I actually thought the OEM intercooler was pretty good, even in a highly modified 335d. Here's some data that shows comparisons of BT recorded data of the IAT (post intercooler) for pulls done with the OEM intercooler and with an initial setup of water injection, and then the final setup with water injection.
The OEM setup on a pull on the road (not a dyno, which will have much less air passing over the air to air intercooler than in real world applications) doesn't leave a lot on the table for a highly modified car. And the water injection was able to bring the IAT's below ambient for a time (something no intercooler can do).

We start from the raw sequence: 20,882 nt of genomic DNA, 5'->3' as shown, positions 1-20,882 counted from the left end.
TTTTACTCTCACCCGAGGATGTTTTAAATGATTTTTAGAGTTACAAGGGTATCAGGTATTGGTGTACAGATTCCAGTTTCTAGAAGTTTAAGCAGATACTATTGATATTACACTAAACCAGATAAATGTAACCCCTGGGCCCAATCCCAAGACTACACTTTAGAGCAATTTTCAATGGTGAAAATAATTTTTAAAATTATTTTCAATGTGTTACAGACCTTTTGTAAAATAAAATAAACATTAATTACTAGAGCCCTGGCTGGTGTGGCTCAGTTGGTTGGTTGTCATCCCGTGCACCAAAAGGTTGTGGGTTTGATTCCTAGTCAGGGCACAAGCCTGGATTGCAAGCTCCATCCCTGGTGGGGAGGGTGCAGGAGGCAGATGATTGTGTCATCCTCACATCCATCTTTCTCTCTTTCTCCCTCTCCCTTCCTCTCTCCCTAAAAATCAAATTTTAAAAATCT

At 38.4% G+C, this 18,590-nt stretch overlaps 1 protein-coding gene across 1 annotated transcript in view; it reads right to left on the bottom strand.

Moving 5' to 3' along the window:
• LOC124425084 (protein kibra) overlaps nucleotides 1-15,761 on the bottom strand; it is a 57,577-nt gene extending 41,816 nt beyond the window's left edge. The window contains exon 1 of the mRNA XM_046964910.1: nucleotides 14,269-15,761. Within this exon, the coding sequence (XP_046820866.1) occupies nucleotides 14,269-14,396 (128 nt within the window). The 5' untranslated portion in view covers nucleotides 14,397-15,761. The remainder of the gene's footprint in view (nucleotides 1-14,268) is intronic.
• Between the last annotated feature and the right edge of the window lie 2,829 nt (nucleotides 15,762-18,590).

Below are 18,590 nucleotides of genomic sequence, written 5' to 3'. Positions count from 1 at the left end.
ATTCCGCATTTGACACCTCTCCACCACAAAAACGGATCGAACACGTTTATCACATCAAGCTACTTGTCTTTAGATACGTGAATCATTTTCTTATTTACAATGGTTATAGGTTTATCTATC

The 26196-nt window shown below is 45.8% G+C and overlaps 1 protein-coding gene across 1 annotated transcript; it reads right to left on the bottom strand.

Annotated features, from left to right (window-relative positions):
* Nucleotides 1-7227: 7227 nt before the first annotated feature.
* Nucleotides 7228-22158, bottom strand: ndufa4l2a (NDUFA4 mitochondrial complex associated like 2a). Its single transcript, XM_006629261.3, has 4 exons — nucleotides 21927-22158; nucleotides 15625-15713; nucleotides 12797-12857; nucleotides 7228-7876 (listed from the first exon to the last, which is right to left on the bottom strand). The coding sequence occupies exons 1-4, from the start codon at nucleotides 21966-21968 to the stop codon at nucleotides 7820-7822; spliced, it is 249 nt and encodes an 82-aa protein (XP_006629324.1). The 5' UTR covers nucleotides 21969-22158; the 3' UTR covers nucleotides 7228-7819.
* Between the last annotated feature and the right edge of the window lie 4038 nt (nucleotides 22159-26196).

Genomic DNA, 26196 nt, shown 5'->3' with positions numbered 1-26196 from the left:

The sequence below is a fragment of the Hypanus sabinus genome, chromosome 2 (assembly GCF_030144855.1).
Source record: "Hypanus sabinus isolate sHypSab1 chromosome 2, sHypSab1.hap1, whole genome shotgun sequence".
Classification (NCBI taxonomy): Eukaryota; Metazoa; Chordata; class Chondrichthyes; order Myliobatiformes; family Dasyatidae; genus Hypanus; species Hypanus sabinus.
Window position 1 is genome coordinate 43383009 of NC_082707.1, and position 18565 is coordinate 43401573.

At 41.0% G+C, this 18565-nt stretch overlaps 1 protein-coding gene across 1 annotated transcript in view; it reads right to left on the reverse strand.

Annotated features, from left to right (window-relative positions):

Regarding the dyno data provided, since it's on different days, with different fuel, with different DPF loading conditions, is the few hp differences statistically significant? For example, here's a test of the same car, same day, same fuel on several dyno's ... all different results.
Regarding the mpg impacts ... my car at 70 mph on level ground isn't using any boost. The flow rate of air moving through the intercooler is pretty low in this state, and the IAT's are basically ambient levels, so I'm not sure what laws of physics could possibly be involved to explain the radical increase in thermodynamic efficiency being described.
Not trying to ruffel any feathers, just trying to give some insight and quantifiable data that was collected in the past.
Peace fellow diesel lovers :-)